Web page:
Posts

FPUD Approves Final Change Order For Winter Haven Road Pipeline Replacement

Unforeseen conditions caused a change order to the Fallbrook Public Utility District contract to replace the pipeline along Winter Haven Road, but it was the only change order needed in the contract to replace approximately 2,570 feet of pipeline. The Sept. 28 FPUD board meeting included a 5-0 vote to approve the change order and also to approve the notice of completion for the project.

Anderson Dam: Project to Drain Santa Clara County’s Largest Reservoir Begins Thursday

Santa Clara County’s largest reservoir will soon be nearly empty, and will stay that way for the next 10 years. Under orders from federal dam regulators, the Santa Clara Valley Water District will begin a project to drain Anderson Reservoir on Thursday, the first step in a $576 million effort to tear down and rebuild its aging dam.

Aqueduct Project Brought Much-Needed Boon to 1930s Banning

In 1930, while the Great Depression was worsening and the impacts of it were starting to be felt nationwide, the city of Banning received some good news. A major construction project was about to unfold in its backyard, and the city would benefit greatly. The project was the Colorado River Aqueduct of the Metropolitan Water District of Southern California. Starting in the mid-1920s, there had been a series of studies done for bringing water from the Colorado River west to be used in the greater Los Angeles region. In December 1930, the district made the final decision to go with a route that included the San Gorgonio Pass and construction of a major tunnel under Mount San Jacinto.

Fallbrook PUD Board Members Tour Construction Project

As a result of the coronavirus pandemic, public agencies have found creative solutions to holding meetings in compliance with the State of California’s meeting laws. Recently, Fallbrook Public Utility District board members stepped away from their video screens, using the opportunity to take a field trip to view a new project while conducting a traveling board meeting.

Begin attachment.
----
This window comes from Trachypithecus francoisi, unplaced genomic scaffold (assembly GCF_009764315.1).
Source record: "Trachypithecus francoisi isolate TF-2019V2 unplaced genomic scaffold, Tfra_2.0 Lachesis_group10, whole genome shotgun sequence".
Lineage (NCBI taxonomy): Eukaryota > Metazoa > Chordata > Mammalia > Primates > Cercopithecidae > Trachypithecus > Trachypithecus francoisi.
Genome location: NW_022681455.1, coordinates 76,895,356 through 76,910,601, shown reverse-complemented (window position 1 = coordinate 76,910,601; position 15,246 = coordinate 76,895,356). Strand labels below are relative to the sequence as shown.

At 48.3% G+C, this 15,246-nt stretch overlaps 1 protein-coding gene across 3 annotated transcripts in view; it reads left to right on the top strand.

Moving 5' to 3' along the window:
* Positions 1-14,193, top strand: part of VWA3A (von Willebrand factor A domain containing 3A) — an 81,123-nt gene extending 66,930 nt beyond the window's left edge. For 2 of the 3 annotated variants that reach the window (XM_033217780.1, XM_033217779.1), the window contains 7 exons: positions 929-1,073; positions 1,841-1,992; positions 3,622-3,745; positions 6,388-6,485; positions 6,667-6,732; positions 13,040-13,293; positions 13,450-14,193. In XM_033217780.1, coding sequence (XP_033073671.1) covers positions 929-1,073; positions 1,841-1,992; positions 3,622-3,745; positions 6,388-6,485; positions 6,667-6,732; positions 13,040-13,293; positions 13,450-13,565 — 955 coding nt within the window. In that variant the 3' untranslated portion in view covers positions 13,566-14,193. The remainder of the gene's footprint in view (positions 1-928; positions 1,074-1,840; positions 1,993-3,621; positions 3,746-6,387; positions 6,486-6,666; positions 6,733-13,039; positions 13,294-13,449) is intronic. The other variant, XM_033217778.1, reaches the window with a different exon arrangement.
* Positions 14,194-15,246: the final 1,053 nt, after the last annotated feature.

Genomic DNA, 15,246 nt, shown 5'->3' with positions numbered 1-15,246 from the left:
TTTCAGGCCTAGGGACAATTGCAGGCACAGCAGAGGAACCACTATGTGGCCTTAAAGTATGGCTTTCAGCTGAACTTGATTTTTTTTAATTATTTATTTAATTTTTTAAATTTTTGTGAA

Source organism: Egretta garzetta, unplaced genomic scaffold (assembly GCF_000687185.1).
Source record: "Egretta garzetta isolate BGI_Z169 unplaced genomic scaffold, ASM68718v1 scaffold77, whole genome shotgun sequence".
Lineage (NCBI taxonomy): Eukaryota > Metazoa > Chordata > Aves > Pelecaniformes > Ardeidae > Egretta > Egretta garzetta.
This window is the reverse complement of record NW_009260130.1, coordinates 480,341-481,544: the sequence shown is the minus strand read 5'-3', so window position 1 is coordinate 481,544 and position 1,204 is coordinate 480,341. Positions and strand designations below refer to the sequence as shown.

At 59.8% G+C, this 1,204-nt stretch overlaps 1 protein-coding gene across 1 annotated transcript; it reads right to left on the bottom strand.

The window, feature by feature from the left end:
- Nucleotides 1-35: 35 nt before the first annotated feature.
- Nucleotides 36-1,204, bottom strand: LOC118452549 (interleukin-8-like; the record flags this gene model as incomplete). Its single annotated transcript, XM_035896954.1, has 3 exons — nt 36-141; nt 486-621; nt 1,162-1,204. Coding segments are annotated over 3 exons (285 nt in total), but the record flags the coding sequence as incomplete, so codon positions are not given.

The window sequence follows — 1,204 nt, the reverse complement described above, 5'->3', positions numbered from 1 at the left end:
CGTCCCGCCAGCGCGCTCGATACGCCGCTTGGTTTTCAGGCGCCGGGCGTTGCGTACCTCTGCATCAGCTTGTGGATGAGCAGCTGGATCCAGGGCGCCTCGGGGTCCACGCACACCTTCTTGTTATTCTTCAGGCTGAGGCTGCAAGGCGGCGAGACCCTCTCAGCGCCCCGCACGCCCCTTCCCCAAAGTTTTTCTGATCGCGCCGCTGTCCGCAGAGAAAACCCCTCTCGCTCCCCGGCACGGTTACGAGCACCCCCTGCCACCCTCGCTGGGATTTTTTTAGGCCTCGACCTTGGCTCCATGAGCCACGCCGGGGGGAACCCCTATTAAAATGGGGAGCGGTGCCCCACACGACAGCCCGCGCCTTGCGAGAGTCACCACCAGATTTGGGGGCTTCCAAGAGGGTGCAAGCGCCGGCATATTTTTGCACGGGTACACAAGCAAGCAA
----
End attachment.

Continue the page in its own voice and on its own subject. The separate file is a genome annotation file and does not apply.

The Santa Margarita River Conjunctive Use Project is a joint project with Marine Corps Base Camp Pendleton, and will eventually supply about 30% of the District’s water, and virtually all of Camp Pendleton’s water.
The Fallbrook PUD Board tour group initially drove from the FPUD administration building to the Alturas Road plant and then traveled along the pipeline alignment before arriving at the Gheen Pump Station. Photo: Fallbrook Public Utilities District

Fallbrook PUD Board Members Tour Construction Project

As a result of the coronavirus pandemic, public agencies have found creative solutions to holding meetings in compliance with the State of California’s meeting laws. Recently, Fallbrook Public Utility District board members stepped away from their video screens, using the opportunity to take a field trip to view a new project while conducting a traveling board meeting.

The Santa Margarita River Conjunctive Use Project is a joint project with Marine Corps Base Camp Pendleton, and will eventually supply about 30% of the District’s water, and virtually all of Camp Pendleton’s water.

Fallbrook PUD board members view construction project

Construction of the first section of pipeline on Merida Drive is part of the Santa Margarita River Conjunctive Use Project. This segment of pipeline between Alturas and Mission roads is about 4,500 linear feet and is 35% installed. Photo: Fallbrook Public Utilities District Fallbrook PUD Board